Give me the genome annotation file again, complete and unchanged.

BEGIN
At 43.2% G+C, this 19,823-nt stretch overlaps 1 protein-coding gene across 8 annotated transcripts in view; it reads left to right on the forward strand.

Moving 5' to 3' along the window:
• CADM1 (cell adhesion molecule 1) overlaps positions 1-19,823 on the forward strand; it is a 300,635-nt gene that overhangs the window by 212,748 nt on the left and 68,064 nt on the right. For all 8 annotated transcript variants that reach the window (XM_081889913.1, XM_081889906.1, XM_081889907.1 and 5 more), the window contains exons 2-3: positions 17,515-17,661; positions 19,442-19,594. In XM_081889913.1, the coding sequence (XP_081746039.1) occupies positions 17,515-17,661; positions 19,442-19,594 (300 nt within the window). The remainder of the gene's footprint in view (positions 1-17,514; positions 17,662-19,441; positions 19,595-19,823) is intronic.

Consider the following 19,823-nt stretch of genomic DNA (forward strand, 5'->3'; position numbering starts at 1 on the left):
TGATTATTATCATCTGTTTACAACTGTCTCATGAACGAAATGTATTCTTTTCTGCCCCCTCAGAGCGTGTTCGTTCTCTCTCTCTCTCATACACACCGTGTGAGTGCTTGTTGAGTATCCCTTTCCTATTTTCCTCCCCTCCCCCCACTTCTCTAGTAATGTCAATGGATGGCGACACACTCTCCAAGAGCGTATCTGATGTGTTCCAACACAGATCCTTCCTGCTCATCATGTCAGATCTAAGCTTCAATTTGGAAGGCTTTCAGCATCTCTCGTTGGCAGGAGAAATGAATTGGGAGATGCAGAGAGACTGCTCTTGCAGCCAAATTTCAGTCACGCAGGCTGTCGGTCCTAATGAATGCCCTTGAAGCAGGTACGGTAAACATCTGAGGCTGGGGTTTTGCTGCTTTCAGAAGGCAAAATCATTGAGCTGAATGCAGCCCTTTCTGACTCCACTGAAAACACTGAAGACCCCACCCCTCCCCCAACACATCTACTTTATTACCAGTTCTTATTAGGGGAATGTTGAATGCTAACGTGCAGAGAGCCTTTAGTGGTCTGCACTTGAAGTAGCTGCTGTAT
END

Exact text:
At 43.2% G+C, this 19,823-nt stretch overlaps 1 protein-coding gene across 8 annotated transcripts in view; it reads left to right on the forward strand.

Moving 5' to 3' along the window:
• CADM1 (cell adhesion molecule 1) overlaps positions 1-19,823 on the forward strand; it is a 300,635-nt gene that overhangs the window by 212,748 nt on the left and 68,064 nt on the right. For all 8 annotated transcript variants that reach the window (XM_081889913.1, XM_081889906.1, XM_081889907.1 and 5 more), the window contains exons 2-3: positions 17,515-17,661; positions 19,442-19,594. In XM_081889913.1, the coding sequence (XP_081746039.1) occupies positions 17,515-17,661; positions 19,442-19,594 (300 nt within the window). The remainder of the gene's footprint in view (positions 1-17,514; positions 17,662-19,441; positions 19,595-19,823) is intronic.

Consider the following 19,823-nt stretch of genomic DNA (forward strand, 5'->3'; position numbering starts at 1 on the left):
TGATTATTATCATCTGTTTACAACTGTCTCATGAACGAAATGTATTCTTTTCTGCCCCCTCAGAGCGTGTTCGTTCTCTCTCTCTCTCATACACACCGTGTGAGTGCTTGTTGAGTATCCCTTTCCTATTTTCCTCCCCTCCCCCCACTTCTCTAGTAATGTCAATGGATGGCGACACACTCTCCAAGAGCGTATCTGATGTGTTCCAACACAGATCCTTCCTGCTCATCATGTCAGATCTAAGCTTCAATTTGGAAGGCTTTCAGCATCTCTCGTTGGCAGGAGAAATGAATTGGGAGATGCAGAGAGACTGCTCTTGCAGCCAAATTTCAGTCACGCAGGCTGTCGGTCCTAATGAATGCCCTTGAAGCAGGTACGGTAAACATCTGAGGCTGGGGTTTTGCTGCTTTCAGAAGGCAAAATCATTGAGCTGAATGCAGCCCTTTCTGACTCCACTGAAAACACTGAAGACCCCACCCCTCCCCCAACACATCTACTTTATTACCAGTTCTTATTAGGGGAATGTTGAATGCTAACGTGCAGAGAGCCTTTAGTGGTCTGCACTTGAAGTAGCTGCTGTAT